Inglistoun, Inglistoun, wherefore art thou Inglistoun ?

While I still had some credit left on my account with Scotland’s People, the Scottish Government’s genealogy service, I thought I’d try and find the birth record for my great-great grandfather, who was rather unimaginatively named James Moncur.

I already knew that he was born in 1814 in Kinnettles which was part of the parish of Glamis.

Finding him was relatively straightforward, and his birth date was given as August 26 1814 in the old Kinnettles Kirk register:

james moncur kinettles

As always, these records pose more questions than answers. The record reads

James Moncur in Moſside of Inglistoun had a child by his wife baptised and called James

(the weird character is a long s or ſ which was still used in Scots orthography at the start of the nineteenth century)

So, most unhelpfully, it doesn’t give either the mother’s name or the name of the witnesses, but it does give the fermtoun he was living at – it doesn’t of course mean that he was the tenant, merely that he lived there.

So where was Mosside of Inglistoun?

Inglistoun – which in Middle Scots literally meant ‘English Settlement’, toun being cognate with the Anglo Saxon tun rather than what we now mean by town – usually became Ingliston in the mid nineteenth century when the early, often monoglot English speaking, surveyors for the Ordnance Survey wrote place names down as they thought they should be rather than how they were pronounced, and indeed, there’s an Ingliston between Balkeerie and Eassie not too far from Kinnettles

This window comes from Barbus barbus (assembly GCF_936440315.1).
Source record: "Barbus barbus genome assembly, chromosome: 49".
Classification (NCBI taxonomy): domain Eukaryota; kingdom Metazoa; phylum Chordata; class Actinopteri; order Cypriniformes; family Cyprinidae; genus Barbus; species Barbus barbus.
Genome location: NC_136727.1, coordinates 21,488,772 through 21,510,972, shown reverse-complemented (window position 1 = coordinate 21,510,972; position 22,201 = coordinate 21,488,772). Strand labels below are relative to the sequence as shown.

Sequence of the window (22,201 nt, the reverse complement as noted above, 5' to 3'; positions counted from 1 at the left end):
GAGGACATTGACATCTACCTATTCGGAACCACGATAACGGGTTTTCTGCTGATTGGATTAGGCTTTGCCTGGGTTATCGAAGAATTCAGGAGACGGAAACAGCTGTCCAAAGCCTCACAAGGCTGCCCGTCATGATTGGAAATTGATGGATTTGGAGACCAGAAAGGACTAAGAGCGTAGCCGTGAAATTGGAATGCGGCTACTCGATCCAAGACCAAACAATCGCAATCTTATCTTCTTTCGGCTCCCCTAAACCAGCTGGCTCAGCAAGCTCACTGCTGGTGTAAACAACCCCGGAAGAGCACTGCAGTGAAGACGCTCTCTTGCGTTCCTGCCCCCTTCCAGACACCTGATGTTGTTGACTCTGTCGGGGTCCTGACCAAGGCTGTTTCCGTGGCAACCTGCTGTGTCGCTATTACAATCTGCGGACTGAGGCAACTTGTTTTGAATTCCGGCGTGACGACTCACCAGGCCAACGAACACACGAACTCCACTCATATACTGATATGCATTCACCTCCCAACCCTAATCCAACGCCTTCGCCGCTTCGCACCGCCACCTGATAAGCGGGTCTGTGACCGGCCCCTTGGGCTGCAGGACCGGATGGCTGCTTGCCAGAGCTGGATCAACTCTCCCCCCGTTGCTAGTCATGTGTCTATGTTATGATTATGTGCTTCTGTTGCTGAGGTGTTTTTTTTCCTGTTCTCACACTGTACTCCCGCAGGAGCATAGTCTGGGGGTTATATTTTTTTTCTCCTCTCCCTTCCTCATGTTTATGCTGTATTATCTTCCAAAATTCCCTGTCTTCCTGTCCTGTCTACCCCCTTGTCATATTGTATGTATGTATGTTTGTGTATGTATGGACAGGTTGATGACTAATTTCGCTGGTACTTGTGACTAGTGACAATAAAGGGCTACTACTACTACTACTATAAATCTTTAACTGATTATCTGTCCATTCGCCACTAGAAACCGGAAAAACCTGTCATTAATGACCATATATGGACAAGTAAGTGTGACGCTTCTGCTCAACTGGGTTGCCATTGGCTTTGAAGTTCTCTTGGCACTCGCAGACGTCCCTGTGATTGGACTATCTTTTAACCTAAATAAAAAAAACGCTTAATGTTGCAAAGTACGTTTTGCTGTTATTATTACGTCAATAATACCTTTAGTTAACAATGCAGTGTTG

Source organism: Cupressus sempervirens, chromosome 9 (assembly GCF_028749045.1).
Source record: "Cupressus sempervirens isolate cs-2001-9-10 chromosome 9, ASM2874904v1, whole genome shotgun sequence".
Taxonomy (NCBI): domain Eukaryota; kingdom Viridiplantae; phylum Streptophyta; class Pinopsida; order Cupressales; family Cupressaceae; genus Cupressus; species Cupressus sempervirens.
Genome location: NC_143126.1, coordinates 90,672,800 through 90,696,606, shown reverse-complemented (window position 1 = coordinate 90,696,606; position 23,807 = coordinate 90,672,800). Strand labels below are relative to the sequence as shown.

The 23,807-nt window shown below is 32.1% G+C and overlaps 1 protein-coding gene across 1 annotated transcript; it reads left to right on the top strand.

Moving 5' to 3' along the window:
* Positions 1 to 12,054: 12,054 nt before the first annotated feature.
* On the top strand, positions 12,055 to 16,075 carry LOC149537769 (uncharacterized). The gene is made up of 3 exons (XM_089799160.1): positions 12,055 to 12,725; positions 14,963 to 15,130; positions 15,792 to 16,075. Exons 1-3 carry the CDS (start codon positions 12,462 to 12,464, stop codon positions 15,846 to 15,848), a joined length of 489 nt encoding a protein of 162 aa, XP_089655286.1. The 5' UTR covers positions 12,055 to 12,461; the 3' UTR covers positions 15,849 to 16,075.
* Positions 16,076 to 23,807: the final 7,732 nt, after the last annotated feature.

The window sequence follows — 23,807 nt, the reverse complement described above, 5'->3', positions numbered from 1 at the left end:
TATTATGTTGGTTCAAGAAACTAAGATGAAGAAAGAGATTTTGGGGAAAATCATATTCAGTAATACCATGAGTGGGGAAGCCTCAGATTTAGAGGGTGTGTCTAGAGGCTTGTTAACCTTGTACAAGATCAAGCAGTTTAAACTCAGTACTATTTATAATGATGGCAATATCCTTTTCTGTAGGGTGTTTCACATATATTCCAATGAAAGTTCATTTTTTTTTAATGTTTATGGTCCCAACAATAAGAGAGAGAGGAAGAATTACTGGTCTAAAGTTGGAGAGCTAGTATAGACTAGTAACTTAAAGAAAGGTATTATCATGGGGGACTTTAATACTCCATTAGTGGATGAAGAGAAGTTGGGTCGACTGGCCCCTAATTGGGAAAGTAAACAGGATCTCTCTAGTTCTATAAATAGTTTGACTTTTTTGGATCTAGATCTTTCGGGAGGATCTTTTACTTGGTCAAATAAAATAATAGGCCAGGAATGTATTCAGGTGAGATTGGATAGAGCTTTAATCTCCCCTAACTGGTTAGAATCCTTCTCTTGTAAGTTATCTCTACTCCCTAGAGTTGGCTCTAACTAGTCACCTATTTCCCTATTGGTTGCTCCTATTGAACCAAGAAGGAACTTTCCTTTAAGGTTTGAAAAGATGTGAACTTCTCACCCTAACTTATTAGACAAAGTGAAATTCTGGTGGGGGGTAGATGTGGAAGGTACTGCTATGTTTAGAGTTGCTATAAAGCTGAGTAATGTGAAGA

Ingliston Angus

But there’s two problems – Eassie has a church and you would have thought that the birth would have been registered there, rather than Kinettles.

What’s more there’s no Mosside of of Inglisto(u)n farm nearby.

The map dates from the 1860’s, so it’s not impossible that the farm could have disappeared in the intervening years.

However given that the birth was registered in Kinnettles it made more sense to look on the 1865 Ordnance survey map for Kinnettles, and there it was, a couple of kilometres north was a cluster of farms with the Ingliston element in the name

mosside of ingliston

including Mosside of Ingliston.

However, sometime between the 1860’s and today, the farm seems to have disappeared leaving no trace, though the cluster of Wester, Middle and Easter Ingliston still seems to be extant …

Screenshot 2021-01-12 150138

About dgm

Former IT professional, previously a digital archiving and repository person, ex research psychologist, blogger, twitterer, and amateur classical medieval and nineteenth century historian ...
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4 Responses to Inglistoun, Inglistoun, wherefore art thou Inglistoun ?

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